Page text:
The contrast couldn’t be more telling. Last November, voters elected a Hemingway man as president. Hemingway, as in Ernest. You know, the great 20th Century writer who glorified masculinity: big game hunting, deep-sea fishing, bullfighting, war. Testosterone comes standard with males, and Hemingway never apologized for it. Why should he have? That’s like saying sorry for having two feet.
Up north, Canadians elected a party to govern — the Liberals — led by a Trump antithesis. Prime Minister Justin Trudeau is everything that Trump isn’t — oh, and proud of it. He declares himself a feminist. Says he’s raising his boys to be feminists.
After nine months of deliberation, careful consideration and guidance from senior advisors, President Trump has a new, comprehensive strategy on how to deal with Iran.
Much of the focus in recent weeks has been on whether President Trump will recertify the Iran nuclear agreement. According to White House officials he will decline to recertify, technically keeping the U.S. in the deal. Congress will be responsible for either scrapping or decertifying the deal. If they fail to act within a given time period, the deal becomes invalid.
But President Trump’s Iran strategy goes well beyond the regime’s nuclear program and focuses on their broad, dangerous behavior and position as an enemy of the United States and the west.
PARIS – The United States plans to withdraw from UNESCO, the UN’s cultural and educational agency, diplomats said on Thursday, dealing a further blow to an organization hobbled by regional rivalries and a lack of funds.
The US Department of State announced in a press release that the US’s exit from the international body will be effective December 31, 2017.
For all his bluster, the president has championed values that built America, as Tocqueville saw it.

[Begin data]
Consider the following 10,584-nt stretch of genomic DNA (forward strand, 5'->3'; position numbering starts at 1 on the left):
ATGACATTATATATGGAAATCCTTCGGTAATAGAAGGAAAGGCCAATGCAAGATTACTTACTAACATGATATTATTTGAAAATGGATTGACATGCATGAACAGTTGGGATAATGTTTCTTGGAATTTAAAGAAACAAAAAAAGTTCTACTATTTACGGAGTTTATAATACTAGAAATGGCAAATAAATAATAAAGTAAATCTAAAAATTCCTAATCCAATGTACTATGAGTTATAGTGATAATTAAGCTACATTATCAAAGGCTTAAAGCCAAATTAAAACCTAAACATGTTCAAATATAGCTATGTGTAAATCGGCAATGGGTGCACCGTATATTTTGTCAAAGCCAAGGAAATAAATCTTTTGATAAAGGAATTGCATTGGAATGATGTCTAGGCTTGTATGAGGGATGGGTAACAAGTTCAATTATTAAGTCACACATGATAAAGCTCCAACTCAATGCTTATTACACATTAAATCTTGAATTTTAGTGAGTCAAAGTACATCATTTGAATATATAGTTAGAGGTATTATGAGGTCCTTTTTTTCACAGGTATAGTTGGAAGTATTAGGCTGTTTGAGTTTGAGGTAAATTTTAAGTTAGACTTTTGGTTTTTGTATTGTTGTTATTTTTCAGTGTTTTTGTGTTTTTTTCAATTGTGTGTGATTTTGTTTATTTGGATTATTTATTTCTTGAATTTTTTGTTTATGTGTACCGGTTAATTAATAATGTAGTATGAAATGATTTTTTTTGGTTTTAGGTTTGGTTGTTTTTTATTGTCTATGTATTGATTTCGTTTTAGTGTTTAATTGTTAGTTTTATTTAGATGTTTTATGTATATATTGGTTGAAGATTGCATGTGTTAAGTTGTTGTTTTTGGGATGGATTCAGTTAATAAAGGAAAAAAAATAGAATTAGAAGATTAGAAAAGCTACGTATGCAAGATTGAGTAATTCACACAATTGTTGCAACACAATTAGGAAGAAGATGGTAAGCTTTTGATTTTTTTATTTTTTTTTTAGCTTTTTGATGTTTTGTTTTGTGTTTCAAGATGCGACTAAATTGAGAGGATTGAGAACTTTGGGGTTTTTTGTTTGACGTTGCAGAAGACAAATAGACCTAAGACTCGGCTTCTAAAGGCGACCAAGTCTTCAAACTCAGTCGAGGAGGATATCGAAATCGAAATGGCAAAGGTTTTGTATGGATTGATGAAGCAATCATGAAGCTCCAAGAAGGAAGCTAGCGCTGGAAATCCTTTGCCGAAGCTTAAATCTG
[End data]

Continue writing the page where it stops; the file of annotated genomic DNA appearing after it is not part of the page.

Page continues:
Visiting the United States in 1831, when Andrew Jackson was president, Alexis de Tocqueville was appalled by the “vulgarity and mediocrity” of American politics. After meeting Jackson, Tocqueville concluded that the low tone of American society started at the top. In Tocqueville’s estimation, Jackson was “a man of violent character and middling capacity.” Worse, he seemed to have no talent for politics: he rode “roughshod over his personal enemies” in a way no president had done and treated members of Congress with disdain. “Nothing in all the course of his career had ever proved that he had the requisite qualities to govern a free people,” Tocqueville wrote in Democracy in America, “so the majority of the enlightened classes of the Union had always been opposed to him.”
Whenever President Trump sets off a new controversy, there’s always a period of hair-on-fire commentary, usually conducted in the absence of polls or other evidence of public opinion. It’s happened again and again, the latest example being the president, the NFL and the national anthem.
Donald Trump campaigned and was elected as an agent of radical change. He promised to roll back the policies on big government at home and transnational cooperation abroad that both parties have endorsed for years. His campaign rhetoric about the “useless UN” and the “unfair” Paris Climate Accords suggested he understood that such organizations and treaties fleece Americans while handing over national sovereignty to other countries eager to gain leverage over us.